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Scott Simon from NPR Weekend Edition gives storytelling advice

Posted: July 18th, 2011 | Author: | Filed under: Storytelling advice | Tags: , | No Comments »

His lessons include:

  • Have a point
  • Include details that someone else can remember and share
  • Start strong and conversationally

Ask Men gives storytelling advice from comedians

Posted: January 20th, 2011 | Author: | Filed under: Storytelling advice | Tags: , , , | No Comments »

AskMen.com ran an item on on some lessons hopeful storytellers can take from comedians, most of whom, in the end, do more storytelling than joke telling. Read the item here to get more details on these tips.

  • Be Brief
  • Give Details
  • Use Story Twists
  • Work the Crowd
  • Act out the Characters
  • Practice
  • End on the Biggest Laugh
  • Spin a Yarn

Listen to Dave Chappelle tell a story or two and watch his methodology in filling these suggestions.


How to tell a story (even when nothing happens)

Posted: September 9th, 2010 | Author: | Filed under: Storytelling advice | Tags: , | No Comments »

Some cat shows you why no story needs to fizzle at the end and no story needs to be boring.


Apparently Mark Twain has something to say about telling a story

Posted: July 28th, 2010 | Author: | Filed under: Storytelling advice | Tags: | No Comments »

I came across a lengthy essay attributed to Mark Twain called ‘How to Tell a Story.’ There’s some relevance in there, I’d say. Give it a look:

“I do not claim that I can tell a story as it ought to be told. I only claim to know how a story ought to be told, for I have been almost daily in the company of the most expert story-tellers for many years.

There are several kinds of stories, but only one difficult kind—the humorous. I will talk mainly about that one. The humorous story is American, the comic story is English, the witty story is French. The humorous story depends for its effect upon the manner of the telling; the comic story and the witty story upon the matter.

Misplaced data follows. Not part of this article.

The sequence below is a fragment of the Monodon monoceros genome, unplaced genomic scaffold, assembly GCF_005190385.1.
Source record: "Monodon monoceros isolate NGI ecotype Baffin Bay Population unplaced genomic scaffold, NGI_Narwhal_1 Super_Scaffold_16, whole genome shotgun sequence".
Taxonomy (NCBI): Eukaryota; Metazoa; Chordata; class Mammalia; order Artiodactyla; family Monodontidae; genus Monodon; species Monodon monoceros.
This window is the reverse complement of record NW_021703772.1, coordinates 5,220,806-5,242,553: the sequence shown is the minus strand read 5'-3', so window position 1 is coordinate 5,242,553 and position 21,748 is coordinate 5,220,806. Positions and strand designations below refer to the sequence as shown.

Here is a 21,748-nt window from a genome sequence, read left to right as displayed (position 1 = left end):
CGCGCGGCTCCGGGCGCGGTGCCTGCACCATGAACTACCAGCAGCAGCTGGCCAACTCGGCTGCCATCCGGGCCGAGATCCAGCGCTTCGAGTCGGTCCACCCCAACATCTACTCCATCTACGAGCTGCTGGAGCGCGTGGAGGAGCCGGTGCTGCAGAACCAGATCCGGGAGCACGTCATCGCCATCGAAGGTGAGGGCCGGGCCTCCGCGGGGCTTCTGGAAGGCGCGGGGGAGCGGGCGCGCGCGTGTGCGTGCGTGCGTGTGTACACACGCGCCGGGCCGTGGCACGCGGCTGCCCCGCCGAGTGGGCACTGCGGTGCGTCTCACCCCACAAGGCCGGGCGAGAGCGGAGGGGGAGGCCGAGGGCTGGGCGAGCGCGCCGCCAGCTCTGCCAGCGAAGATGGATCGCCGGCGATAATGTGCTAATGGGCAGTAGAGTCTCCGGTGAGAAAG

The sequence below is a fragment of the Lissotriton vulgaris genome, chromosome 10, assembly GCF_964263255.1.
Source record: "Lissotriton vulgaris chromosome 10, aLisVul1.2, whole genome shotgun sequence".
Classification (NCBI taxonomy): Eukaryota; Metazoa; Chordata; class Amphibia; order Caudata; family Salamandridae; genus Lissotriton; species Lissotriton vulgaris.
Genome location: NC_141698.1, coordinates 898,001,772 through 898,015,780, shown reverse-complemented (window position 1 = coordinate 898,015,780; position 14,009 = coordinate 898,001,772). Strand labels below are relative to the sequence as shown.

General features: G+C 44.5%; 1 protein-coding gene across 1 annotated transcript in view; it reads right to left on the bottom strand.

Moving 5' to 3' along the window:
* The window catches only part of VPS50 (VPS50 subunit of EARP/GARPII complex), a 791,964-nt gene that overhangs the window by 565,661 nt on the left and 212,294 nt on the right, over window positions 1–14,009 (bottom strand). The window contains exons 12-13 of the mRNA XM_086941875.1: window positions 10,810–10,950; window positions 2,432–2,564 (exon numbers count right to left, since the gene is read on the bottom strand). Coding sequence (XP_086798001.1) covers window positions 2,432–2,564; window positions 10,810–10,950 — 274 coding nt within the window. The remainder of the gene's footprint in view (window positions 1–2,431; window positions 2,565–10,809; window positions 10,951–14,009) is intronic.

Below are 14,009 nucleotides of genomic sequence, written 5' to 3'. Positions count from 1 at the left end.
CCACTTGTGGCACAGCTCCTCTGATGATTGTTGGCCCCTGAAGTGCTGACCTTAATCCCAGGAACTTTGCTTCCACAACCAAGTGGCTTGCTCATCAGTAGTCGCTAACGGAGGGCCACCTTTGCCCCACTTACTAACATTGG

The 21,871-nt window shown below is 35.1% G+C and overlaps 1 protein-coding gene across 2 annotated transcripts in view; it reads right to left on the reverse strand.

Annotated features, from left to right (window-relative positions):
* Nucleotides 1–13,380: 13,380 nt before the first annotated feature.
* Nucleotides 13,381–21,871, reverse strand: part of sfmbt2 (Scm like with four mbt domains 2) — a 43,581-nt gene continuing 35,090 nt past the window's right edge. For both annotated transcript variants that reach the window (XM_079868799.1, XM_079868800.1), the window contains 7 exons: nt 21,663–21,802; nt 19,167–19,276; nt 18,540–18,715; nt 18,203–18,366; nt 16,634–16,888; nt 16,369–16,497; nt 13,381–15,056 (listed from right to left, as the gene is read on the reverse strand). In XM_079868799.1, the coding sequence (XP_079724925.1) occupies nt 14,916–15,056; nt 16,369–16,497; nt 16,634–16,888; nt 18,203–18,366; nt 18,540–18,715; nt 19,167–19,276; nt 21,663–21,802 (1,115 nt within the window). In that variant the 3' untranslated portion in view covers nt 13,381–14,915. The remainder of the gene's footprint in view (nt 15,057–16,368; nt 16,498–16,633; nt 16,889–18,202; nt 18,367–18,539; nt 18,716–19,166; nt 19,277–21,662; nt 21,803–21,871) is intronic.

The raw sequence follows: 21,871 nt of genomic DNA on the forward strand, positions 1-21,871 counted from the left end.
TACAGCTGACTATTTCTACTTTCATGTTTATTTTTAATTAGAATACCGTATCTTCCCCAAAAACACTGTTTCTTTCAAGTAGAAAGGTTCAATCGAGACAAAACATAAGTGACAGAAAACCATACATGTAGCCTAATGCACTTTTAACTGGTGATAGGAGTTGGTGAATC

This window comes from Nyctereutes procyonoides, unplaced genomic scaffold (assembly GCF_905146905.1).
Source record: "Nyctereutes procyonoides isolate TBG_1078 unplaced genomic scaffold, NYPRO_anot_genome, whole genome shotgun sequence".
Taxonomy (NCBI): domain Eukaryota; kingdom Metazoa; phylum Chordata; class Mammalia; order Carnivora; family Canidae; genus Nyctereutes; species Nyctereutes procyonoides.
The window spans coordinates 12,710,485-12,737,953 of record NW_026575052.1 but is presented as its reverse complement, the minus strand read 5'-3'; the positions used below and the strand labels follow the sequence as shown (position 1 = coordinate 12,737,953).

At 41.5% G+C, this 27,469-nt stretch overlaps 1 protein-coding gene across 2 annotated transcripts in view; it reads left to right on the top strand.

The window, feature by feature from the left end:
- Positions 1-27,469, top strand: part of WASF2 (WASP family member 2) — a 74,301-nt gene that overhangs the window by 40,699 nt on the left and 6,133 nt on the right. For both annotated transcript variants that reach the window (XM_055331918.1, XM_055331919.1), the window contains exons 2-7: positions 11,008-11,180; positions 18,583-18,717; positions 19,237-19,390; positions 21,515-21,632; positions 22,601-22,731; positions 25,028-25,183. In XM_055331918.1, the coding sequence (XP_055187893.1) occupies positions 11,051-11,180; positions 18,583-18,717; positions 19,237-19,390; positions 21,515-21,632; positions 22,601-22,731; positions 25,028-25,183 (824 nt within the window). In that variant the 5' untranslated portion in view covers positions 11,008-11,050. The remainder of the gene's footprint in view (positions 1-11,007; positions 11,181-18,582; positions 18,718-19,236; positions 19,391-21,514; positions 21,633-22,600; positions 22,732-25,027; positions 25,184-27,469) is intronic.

The humorous story may be spun out to great length, and may wander around as much as it pleases, and arrive nowhere in particular; but the comic and witty stories must be brief and end with a point. The humorous story bubbles gently along, the others burst.

The humorous story is strictly a work of art—high and delicate art—and only an artist can tell it; but no art is necessary in telling the comic and the witty story; anybody can do it. The art of telling a humorous story—understand, I mean by word of mouth, not print—was created in America, and has remained at home.

The humorous story is told gravely; the teller does his best to conceal the fact that he even dimly suspects that there is anything funny about it; but the teller of the comic story tells you beforehand that it is one of the funniest things he has ever heard, then tells it with eager delight, and is the first person to laugh when he gets through. And sometimes, if he has had good success, he is so glad and happy that he will repeat the “nub” of it and glance around from face to face, collecting applause, and then repeat it again. It is a pathetic thing to see. MORE


Ira Glass of This American Life gives his storytelling basics

Posted: May 22nd, 2010 | Author: | Filed under: Storytelling advice | Tags: , , | No Comments »

In this four-part video clip series, Ira Glass, the host of This American Life, gives some lessons for storytelling in audio and broadcast.

In this first video, he gives his basics of storytelling.

Below, he also talks about letting go of bad stories, accepting you’ll be bad at first and will be able to tell and that there need to be enough characters in each story you tell, so don’t just speak about yourself.

Read the rest of this entry »